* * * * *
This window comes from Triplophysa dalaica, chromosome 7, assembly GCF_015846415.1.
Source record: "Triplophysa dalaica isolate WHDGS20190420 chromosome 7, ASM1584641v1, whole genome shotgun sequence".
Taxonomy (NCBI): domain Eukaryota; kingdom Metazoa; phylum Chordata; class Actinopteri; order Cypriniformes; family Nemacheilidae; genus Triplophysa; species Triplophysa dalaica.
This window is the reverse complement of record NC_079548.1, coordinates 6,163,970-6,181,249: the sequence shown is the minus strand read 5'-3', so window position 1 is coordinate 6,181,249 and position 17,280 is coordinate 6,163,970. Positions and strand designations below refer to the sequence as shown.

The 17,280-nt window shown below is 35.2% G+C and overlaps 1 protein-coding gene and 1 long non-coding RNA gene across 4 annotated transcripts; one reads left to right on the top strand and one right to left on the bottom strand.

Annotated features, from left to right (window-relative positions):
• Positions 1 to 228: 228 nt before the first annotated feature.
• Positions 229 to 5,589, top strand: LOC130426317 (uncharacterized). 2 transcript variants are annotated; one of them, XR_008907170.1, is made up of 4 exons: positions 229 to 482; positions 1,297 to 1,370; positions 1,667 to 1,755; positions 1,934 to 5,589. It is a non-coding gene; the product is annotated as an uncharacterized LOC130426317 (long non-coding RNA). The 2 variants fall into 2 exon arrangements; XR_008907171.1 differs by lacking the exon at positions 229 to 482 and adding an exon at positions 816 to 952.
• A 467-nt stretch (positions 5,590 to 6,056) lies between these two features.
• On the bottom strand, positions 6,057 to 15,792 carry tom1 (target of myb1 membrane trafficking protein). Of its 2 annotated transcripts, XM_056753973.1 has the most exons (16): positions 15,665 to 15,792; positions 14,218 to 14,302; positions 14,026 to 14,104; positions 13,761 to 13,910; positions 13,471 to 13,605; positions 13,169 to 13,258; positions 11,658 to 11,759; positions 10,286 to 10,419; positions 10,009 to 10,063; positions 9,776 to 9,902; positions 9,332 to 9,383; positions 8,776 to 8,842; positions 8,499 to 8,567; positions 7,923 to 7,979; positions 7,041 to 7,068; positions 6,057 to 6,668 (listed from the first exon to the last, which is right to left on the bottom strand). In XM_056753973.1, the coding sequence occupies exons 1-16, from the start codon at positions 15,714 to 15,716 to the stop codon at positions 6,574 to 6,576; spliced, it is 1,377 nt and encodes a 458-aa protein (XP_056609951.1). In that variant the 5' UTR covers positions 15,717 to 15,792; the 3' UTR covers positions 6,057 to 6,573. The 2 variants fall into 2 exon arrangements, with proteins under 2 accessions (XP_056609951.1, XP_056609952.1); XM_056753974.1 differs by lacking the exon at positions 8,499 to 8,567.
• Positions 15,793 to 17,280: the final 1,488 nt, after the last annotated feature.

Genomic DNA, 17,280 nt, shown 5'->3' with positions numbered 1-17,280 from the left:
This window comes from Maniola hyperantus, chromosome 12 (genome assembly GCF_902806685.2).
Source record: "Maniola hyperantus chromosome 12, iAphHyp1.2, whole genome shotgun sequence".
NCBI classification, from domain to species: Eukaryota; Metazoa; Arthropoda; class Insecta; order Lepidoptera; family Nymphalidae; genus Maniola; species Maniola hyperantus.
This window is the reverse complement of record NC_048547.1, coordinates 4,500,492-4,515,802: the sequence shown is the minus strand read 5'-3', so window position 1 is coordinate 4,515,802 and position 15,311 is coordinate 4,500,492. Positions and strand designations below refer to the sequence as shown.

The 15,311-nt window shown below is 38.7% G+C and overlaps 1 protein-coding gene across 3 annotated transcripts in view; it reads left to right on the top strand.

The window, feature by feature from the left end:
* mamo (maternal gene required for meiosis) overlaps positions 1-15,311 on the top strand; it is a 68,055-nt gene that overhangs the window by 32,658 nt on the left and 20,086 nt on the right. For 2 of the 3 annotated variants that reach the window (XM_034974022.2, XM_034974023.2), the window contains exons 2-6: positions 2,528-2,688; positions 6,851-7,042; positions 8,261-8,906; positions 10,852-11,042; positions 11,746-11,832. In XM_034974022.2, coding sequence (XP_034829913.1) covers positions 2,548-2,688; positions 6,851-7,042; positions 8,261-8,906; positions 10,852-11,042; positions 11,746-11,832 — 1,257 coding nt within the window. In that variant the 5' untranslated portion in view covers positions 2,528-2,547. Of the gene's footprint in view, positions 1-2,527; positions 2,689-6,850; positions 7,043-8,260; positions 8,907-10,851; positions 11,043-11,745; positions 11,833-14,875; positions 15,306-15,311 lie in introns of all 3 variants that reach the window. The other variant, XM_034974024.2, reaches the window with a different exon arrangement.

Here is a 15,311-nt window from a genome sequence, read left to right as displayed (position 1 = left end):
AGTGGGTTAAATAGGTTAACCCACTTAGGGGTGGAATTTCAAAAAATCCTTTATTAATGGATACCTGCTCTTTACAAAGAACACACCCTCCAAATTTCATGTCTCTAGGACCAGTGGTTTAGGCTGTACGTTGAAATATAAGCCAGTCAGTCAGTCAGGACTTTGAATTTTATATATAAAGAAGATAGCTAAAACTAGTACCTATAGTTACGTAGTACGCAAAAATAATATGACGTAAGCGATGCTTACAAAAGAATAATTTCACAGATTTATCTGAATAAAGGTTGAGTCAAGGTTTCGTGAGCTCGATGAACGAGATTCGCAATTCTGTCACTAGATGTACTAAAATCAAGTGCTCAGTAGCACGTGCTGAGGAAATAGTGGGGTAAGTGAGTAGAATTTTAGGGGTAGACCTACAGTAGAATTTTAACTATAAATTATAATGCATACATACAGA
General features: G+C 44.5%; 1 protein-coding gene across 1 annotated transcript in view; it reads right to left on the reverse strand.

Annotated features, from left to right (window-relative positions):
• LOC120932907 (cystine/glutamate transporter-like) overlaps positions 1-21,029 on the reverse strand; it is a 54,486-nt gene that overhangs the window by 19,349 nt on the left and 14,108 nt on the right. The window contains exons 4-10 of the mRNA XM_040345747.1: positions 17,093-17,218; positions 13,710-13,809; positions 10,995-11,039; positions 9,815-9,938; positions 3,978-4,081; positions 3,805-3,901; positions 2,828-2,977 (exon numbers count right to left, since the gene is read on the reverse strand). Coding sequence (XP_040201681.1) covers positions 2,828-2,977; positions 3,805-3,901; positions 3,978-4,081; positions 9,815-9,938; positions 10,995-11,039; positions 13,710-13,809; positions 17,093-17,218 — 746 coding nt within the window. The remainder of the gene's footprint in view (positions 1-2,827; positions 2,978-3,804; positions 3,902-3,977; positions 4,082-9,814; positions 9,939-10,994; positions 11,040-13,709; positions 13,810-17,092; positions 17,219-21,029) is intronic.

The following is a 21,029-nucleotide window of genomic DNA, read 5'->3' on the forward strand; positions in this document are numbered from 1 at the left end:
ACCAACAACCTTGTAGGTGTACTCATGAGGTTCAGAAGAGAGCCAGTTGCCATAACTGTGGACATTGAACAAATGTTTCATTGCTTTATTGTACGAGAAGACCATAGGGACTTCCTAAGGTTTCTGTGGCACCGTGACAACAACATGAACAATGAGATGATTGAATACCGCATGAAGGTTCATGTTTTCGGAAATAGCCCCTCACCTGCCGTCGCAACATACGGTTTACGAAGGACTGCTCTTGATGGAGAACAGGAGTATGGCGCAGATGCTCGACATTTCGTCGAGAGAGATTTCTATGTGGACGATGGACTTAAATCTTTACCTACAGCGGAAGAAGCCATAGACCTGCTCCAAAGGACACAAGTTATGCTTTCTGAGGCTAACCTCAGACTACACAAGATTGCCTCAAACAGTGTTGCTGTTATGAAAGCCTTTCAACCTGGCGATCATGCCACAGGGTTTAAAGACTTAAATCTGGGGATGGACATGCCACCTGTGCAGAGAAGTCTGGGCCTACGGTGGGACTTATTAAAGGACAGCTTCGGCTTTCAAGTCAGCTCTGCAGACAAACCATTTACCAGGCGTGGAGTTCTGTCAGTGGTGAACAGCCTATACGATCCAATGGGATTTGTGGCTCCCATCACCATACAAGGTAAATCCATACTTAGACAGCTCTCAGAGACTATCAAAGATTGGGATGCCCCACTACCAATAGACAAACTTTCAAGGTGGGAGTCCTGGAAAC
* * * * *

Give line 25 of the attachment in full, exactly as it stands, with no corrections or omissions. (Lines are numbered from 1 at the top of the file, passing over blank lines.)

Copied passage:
The following is a 21,029-nucleotide window of genomic DNA, read 5'->3' on the forward strand; positions in this document are numbered from 1 at the left end: